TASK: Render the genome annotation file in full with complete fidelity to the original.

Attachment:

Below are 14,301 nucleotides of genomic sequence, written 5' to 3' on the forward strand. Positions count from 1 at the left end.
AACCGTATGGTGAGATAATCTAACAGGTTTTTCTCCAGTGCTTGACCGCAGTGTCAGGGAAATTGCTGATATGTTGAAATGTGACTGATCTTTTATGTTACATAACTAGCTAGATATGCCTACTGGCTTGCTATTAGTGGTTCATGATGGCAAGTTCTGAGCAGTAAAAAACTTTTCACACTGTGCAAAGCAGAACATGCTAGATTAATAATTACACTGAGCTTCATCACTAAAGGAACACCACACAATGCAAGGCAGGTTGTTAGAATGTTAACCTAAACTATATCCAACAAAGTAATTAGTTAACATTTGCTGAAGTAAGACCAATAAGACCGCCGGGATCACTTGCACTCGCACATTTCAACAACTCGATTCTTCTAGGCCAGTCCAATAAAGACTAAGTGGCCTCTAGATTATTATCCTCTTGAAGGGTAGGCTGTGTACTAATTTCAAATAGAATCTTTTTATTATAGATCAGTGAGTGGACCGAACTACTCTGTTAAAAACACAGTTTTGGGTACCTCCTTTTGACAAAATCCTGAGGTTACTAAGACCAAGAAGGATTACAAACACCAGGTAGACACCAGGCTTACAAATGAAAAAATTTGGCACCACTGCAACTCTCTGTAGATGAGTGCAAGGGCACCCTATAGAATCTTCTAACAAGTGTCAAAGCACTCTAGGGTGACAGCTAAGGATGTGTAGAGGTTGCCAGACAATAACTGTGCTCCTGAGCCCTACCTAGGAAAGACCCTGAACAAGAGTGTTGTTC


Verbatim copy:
Below are 14,301 nucleotides of genomic sequence, written 5' to 3' on the forward strand. Positions count from 1 at the left end.
AACCGTATGGTGAGATAATCTAACAGGTTTTTCTCCAGTGCTTGACCGCAGTGTCAGGGAAATTGCTGATATGTTGAAATGTGACTGATCTTTTATGTTACATAACTAGCTAGATATGCCTACTGGCTTGCTATTAGTGGTTCATGATGGCAAGTTCTGAGCAGTAAAAAACTTTTCACACTGTGCAAAGCAGAACATGCTAGATTAATAATTACACTGAGCTTCATCACTAAAGGAACACCACACAATGCAAGGCAGGTTGTTAGAATGTTAACCTAAACTATATCCAACAAAGTAATTAGTTAACATTTGCTGAAGTAAGACCAATAAGACCGCCGGGATCACTTGCACTCGCACATTTCAACAACTCGATTCTTCTAGGCCAGTCCAATAAAGACTAAGTGGCCTCTAGATTATTATCCTCTTGAAGGGTAGGCTGTGTACTAATTTCAAATAGAATCTTTTTATTATAGATCAGTGAGTGGACCGAACTACTCTGTTAAAAACACAGTTTTGGGTACCTCCTTTTGACAAAATCCTGAGGTTACTAAGACCAAGAAGGATTACAAACACCAGGTAGACACCAGGCTTACAAATGAAAAAATTTGGCACCACTGCAACTCTCTGTAGATGAGTGCAAGGGCACCCTATAGAATCTTCTAACAAGTGTCAAAGCACTCTAGGGTGACAGCTAAGGATGTGTAGAGGTTGCCAGACAATAACTGTGCTCCTGAGCCCTACCTAGGAAAGACCCTGAACAAGAGTGTTGTTC